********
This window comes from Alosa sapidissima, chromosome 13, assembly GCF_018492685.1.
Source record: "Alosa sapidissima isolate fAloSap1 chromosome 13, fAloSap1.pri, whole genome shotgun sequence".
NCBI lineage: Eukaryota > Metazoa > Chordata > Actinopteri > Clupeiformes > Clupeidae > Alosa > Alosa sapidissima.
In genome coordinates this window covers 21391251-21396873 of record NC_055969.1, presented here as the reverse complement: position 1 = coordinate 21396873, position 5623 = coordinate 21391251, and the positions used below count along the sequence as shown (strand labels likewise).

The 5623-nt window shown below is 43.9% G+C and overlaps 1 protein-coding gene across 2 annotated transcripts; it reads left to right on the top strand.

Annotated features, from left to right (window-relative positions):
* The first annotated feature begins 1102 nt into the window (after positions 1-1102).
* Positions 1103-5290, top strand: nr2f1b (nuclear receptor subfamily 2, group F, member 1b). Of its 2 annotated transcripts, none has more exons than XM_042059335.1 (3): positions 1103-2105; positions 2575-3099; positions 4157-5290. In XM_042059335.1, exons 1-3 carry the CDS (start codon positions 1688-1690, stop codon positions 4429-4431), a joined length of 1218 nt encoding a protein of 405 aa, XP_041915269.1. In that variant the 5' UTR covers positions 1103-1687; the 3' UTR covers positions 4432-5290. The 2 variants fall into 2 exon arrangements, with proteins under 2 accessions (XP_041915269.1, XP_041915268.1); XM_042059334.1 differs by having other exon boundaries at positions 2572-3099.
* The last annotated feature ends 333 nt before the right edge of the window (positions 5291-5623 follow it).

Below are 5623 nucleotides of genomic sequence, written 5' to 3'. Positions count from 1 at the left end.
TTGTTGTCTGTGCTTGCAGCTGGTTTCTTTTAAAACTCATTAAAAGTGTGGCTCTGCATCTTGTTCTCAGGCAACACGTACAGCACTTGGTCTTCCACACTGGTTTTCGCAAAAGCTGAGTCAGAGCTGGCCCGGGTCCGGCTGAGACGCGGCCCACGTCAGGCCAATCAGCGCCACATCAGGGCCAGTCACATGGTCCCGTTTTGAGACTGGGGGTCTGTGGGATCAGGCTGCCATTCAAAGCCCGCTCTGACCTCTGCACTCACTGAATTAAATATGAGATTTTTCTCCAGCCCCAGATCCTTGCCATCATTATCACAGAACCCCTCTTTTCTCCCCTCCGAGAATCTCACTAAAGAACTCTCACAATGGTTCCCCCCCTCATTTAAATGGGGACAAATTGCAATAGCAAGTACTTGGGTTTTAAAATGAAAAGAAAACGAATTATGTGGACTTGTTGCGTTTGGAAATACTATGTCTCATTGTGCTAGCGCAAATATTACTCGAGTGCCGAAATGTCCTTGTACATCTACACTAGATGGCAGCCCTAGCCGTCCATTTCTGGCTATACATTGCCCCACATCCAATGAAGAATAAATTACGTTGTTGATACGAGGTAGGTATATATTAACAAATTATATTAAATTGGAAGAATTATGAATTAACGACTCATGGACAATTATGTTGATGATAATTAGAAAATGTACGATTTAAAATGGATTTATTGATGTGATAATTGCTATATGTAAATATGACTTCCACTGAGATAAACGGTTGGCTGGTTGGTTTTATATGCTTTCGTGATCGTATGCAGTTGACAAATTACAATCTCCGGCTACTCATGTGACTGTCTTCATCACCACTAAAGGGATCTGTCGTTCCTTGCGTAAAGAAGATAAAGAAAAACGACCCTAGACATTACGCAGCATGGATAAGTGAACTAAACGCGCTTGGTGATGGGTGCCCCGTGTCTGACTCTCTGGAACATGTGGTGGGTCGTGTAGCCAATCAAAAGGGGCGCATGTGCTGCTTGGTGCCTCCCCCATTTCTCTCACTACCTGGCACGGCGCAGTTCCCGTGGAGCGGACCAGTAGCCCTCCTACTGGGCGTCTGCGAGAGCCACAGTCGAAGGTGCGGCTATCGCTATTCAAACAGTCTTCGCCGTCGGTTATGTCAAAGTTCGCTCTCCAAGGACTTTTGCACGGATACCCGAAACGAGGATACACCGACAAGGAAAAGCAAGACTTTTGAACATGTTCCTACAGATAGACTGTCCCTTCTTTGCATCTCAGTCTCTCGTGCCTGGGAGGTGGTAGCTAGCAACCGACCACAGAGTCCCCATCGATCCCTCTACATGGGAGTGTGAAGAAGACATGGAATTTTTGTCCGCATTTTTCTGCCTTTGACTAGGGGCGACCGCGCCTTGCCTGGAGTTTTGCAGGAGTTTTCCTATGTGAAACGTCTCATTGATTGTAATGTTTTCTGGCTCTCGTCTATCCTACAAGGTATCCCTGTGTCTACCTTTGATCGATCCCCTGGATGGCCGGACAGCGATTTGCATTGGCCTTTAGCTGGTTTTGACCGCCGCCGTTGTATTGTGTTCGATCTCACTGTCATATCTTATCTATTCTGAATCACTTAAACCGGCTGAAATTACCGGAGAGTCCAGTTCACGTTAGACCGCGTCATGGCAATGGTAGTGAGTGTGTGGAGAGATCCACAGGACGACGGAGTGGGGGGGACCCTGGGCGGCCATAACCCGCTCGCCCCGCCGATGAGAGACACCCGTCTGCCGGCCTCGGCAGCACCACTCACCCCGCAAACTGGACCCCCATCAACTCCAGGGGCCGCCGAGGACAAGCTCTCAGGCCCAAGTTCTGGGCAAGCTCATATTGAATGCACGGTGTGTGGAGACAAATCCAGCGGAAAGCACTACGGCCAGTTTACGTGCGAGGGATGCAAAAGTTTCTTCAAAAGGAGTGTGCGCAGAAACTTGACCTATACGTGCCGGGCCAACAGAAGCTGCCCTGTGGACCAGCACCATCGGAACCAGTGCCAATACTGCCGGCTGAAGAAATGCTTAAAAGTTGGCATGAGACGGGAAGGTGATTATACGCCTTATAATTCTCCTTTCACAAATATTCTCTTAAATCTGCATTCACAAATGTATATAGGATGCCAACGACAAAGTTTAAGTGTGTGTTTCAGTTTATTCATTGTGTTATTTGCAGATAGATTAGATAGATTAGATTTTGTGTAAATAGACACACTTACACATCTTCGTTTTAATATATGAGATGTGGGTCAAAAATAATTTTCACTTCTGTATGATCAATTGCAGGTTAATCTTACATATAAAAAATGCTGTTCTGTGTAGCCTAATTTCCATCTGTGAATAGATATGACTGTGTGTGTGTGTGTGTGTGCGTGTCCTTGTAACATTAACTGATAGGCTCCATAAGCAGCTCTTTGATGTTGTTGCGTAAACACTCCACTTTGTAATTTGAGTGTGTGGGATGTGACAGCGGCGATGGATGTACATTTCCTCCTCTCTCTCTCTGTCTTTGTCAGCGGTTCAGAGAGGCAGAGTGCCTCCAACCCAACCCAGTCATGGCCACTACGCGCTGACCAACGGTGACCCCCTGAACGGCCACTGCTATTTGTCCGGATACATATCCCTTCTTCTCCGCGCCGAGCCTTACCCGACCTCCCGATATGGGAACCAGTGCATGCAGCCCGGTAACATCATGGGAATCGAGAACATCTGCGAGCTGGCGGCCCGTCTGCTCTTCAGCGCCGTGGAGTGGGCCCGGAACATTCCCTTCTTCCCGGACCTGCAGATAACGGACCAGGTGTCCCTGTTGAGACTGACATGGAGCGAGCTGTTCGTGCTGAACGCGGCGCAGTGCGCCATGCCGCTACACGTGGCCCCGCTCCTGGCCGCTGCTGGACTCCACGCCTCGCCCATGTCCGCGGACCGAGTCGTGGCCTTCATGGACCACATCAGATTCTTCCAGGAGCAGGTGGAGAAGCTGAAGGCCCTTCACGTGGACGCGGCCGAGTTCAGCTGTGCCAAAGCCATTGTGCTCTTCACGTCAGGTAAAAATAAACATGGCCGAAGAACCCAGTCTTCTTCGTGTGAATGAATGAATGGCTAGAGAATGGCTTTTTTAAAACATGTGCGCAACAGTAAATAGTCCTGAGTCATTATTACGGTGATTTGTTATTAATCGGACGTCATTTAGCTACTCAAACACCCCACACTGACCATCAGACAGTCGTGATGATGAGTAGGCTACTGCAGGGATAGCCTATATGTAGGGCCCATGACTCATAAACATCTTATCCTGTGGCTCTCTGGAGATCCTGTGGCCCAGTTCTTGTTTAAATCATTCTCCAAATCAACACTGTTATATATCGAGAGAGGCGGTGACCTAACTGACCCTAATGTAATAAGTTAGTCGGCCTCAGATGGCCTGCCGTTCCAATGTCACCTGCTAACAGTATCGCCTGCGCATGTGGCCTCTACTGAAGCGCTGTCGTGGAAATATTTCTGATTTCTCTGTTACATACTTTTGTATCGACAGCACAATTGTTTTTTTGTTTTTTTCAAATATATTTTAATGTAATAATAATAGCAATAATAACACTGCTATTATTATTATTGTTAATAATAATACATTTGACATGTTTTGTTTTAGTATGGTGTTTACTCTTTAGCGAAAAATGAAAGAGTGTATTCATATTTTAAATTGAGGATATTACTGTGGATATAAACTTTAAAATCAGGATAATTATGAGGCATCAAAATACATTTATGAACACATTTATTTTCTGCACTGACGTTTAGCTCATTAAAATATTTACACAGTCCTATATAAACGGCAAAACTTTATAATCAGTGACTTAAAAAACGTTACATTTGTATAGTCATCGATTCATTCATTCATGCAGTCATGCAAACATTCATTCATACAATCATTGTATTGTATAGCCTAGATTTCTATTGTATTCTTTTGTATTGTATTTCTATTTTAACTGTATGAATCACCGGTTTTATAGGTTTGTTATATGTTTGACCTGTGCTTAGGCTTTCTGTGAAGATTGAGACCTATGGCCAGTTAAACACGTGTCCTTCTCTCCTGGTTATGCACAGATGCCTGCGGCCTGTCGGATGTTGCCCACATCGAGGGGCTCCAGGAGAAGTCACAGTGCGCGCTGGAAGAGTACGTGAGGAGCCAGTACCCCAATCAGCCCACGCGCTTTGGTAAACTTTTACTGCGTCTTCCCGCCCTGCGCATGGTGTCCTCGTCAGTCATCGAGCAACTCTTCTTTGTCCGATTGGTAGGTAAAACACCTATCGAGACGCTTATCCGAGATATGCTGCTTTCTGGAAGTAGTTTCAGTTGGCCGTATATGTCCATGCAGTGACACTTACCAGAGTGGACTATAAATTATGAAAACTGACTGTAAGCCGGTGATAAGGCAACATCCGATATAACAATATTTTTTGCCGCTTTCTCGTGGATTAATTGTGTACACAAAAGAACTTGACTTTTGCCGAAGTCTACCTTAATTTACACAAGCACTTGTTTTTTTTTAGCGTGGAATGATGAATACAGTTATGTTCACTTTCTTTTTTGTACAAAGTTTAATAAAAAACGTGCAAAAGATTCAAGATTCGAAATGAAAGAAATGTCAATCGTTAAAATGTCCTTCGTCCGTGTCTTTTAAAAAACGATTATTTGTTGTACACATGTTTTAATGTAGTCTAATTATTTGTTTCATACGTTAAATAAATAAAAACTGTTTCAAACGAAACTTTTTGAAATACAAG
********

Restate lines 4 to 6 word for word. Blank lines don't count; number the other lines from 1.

In genome coordinates this window covers 21391251-21396873 of record NC_055969.1, presented here as the reverse complement: position 1 = coordinate 21396873, position 5623 = coordinate 21391251, and the positions used below count along the sequence as shown (strand labels likewise).

The 5623-nt window shown below is 43.9% G+C and overlaps 1 protein-coding gene across 2 annotated transcripts; it reads left to right on the top strand.

Annotated features, from left to right (window-relative positions):